Review: Complicit by Stephanie Kuehn

complicit

Complicit by Stephanie Kuehn

Jamie and his sister Cate were adopted by a wealthy couple whose own children died.  But money can’t fix everything.  Two years ago Cate was sentenced to juvenile detention for burning down their neighbors horse barn and injuring a girl.  Now Cate is free and she’s returning to Jamie’s life though he wants nothing to do with her.  When Jamie had first heard of the barn burning down, his arms went completely numb and non-functional.  He’s gotten better in the last two years, but hearing that his sister is returning and looking for him specifically has his arms going numb again.  Cate bears a truth that Jamie might finally be ready to hear, and Jamie knows that there is something about the fire at the barn that just isn’t right.  This tense and twisting thriller will keep readers enthralled right to the incredible ending.

Kuehn won the William C. Morris Award for her first book, Charm & Strange.  Her skills is on display here too as this second book is a completely engrossing read that is one wild ride.  Told entirely from the point of view of Jamie, readers can only guess at what he is hiding from himself.  Tension builds as Jamie starts to piece together clues about Cate and what she was doing the night the barn burned and then why she turned herself in days later.   As Cate starts to call Jamie and provide hints herself, the tension creeps up higher.  The explosive ending will confirm some reader’s guesses but will also stun with its revelations.

Skillfully written and plotted, this novel explores mental illness in a very close and personal way.  Jamie is a wonderfully flawed narrator, filling the pages with his unique point of view that readers know from the beginning is skewed though they are not sure exactly how.  That is part of the brilliance of the book, that there are many ways in which Jamie can be misunderstanding his sister and his past.  That’s what keep readers turning the pages, the need to know what in the world is the truth.

A riveting and breathtaking read, this is a perfect summer read to share between friends.  Appropriate for ages 14-17.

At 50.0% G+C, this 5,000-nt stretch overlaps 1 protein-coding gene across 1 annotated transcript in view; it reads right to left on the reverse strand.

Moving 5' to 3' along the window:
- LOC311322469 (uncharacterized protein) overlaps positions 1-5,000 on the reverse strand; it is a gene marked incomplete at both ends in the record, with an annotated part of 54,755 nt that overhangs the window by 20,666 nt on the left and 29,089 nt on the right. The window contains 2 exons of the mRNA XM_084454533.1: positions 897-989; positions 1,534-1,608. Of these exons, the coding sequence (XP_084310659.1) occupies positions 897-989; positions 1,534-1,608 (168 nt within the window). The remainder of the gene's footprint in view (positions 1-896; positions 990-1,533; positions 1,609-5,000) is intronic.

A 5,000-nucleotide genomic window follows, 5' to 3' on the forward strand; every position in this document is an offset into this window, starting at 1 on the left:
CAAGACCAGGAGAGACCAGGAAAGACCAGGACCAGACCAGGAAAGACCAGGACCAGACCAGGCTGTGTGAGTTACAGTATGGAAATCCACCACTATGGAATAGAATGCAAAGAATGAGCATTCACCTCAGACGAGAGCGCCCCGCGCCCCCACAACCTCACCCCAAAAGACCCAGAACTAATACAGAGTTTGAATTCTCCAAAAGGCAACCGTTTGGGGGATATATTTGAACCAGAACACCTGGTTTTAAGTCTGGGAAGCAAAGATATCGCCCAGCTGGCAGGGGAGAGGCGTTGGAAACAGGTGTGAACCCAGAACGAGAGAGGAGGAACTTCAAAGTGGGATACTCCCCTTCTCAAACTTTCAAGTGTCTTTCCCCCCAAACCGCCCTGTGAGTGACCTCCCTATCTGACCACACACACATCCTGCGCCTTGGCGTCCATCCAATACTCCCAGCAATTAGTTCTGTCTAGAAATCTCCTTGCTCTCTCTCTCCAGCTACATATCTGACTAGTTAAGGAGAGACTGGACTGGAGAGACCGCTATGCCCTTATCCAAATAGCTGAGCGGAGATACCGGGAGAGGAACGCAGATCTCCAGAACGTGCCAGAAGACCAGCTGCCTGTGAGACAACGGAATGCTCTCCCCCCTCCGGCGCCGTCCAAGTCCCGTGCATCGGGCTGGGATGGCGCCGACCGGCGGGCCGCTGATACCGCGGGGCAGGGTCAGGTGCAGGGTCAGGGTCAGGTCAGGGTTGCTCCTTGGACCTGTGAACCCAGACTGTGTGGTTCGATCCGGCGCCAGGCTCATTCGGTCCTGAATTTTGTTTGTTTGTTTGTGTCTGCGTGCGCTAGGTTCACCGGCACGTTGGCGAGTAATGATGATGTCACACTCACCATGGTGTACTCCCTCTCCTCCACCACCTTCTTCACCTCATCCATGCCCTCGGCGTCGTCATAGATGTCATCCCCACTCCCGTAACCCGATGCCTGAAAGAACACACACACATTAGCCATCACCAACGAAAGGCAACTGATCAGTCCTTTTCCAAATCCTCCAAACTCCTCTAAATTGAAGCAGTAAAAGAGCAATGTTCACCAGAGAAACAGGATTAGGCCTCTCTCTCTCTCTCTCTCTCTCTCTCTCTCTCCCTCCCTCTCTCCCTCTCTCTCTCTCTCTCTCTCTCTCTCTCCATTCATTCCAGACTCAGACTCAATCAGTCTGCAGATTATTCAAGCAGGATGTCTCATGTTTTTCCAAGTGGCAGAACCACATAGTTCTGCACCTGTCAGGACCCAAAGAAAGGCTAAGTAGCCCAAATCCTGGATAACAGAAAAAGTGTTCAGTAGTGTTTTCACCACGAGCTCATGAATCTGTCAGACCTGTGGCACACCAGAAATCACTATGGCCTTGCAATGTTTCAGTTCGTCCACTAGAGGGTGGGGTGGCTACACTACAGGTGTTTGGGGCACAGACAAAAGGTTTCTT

Reviewed from digital galley received from NetGalley and Macmillan.

Review: All Different Now by Angela Johnson

all different now

All Different Now: Juneteenth the First Day of Freedom by Angela Johnson, illustrated by E. B. Lewis

Celebrate the beauty of freedom in this book dedicated to Juneteenth.  Told from the point of view of a young girl, the story is about the first Juneteenth, the day that freedom was first announced for the last of the slaves in the South.  Living in shacks on a plantation in Texas, the day is just another day for the girl and her family and the rest of the slaves.  They worked hard in the hot sun, not knowing that word of their freedom was steadily heading their way.  Then the news arrived and people reacted in different ways, but quickly they pulled their things together and left the plantation behind for freedom.  Now June 19th is celebrated as African American Emancipation Day across the United States.  It’s a joy to have such a beautiful picture book to give to children to explain Juneteenth and why it means so much.

Johnson manages somehow to show slavery in all of its bone-grinding hard work and lack of freedom but also infuse it with moments of beauty, like waking to the scent of honeysuckle.  Her words are poetry on the page, spare and important, speaking volumes in only a few phrases.  The book ends with a timeline of important events and a glossary of relevant terms, making this a very useful book as well as lovely.

Lewis’ illustrations are beautiful.  He plays with light and dark on the page, allowing the light of the hot Texas day to fill the tiny shack but also making sure that the barrenness is evident and the poverty.  The book is filled with light, the sky burned to a pale yellow.  Until darkness which has a richness and endlessness that is sumptuous.  There is such hope on these pages, almost achingly so, particularly as freedom is announced and they turn their faces to a new future.

Beautiful and timely, this book will be welcome in library collections across the country as one of the only picture books about this holiday.  Appropriate for ages 6-9.

Reviewed from copy received from Simon & Schuster Books for Young Readers.